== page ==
DHL Supply Chain takes a long look at key 2019 supply chain trends
DHL Supply Chain, a subsidiary of Deutsche Post DHL Group, this week unveiled a publication highlighting what it views as the key trends impacting supply chain management.
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The company labeled these trends as the four “Ts” in the form of technology, trade, talent, and transportation, as they key drivers that can help supply chain organizations be able to meet customer expectations in 2019.
“Supply chain complexity has been growing for years and several of these trends threaten to create even more complexity,” said Scott Sureddin, CEO of DHL Supply Chain, North America, in a statement. “However, we are also now seeing key technologies reach a level of maturity that enables them to be used to better manage complexity while also increasing productivity and reducing costs. That makes 2019 a very exciting year in the continuing evolution of the industry.”
A specific look at the four trends cited by DHL included:
- Warehouse robotics coming of age and proving their value in select warehouse applications, with the technology expected to reach what it called a tipping point in 2019. DHL has been active on this front, as it recently announced it plans to expand usage of select emerging technologies by 2020, with a major emphasis on robotics based on strong results from initial trials. And it added that order picking is a key function of robotic development, while it also is focused on efforts aside from e-commerce fulfillment in the form of low-value tasks that spur overall warehouse productivity;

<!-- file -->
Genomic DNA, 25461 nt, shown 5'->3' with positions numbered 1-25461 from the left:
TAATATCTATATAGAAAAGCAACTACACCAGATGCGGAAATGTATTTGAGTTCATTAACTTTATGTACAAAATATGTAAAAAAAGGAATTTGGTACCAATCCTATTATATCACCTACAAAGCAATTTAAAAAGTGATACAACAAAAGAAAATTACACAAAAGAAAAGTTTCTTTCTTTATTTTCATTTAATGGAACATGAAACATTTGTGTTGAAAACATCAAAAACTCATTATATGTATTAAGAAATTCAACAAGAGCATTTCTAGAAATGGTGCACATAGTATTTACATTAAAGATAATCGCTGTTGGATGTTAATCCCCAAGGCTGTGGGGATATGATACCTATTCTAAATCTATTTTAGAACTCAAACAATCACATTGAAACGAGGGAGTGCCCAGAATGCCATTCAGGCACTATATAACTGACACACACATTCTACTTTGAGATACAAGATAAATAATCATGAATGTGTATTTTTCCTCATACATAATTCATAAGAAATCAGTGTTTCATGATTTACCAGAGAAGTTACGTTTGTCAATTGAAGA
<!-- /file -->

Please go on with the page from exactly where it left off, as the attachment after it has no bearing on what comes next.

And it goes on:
- New tariffs, renegotiated trade agreements, and regional climate events can have a ripple effect that paralyzes an entire supply chain, which, DHL said, is making proactive supply chain planning vital. And it added that designing supply chains that are able to flex to circumvent natural disasters and quickly reconfigure to meet shifts in costs or material availability, due to tariffs, is key in order to maintain high service levels. The company said this is being addressed through technology, with supply chain modeling for what-if scenarios to be quickly performed to best identify changes in costs, transportation routes, or material availability;
- The talent gap receiving the attention it deserves. DHL Supply Chain has taken steps to address recruiting and retention to consistently meet customer requirements. These steps include things ranging from using robotics to increase productivity to automating each step of its recruiting process, as well as working with colleges and universities to promote career opportunities; and
- Digitalization closing the transportation services gap and getting shippers to look to the future, most notably on the transportation side, as various digital solutions are emerging to help the sector better leverage available transportation resources and close the service gap
On a conference call with members of the media yesterday, DHL Supply Chain’s Sureddin explained digitalization is key in getting and providing real-time updates from its drivers and on the asset and equipment side, and for external carriers for visibility, in allowing the company to better focus on exception management. Another point he raised was using business intelligence tools for gauging where capacity is needed, which is key, given how there has been a noted shortage over the last several months.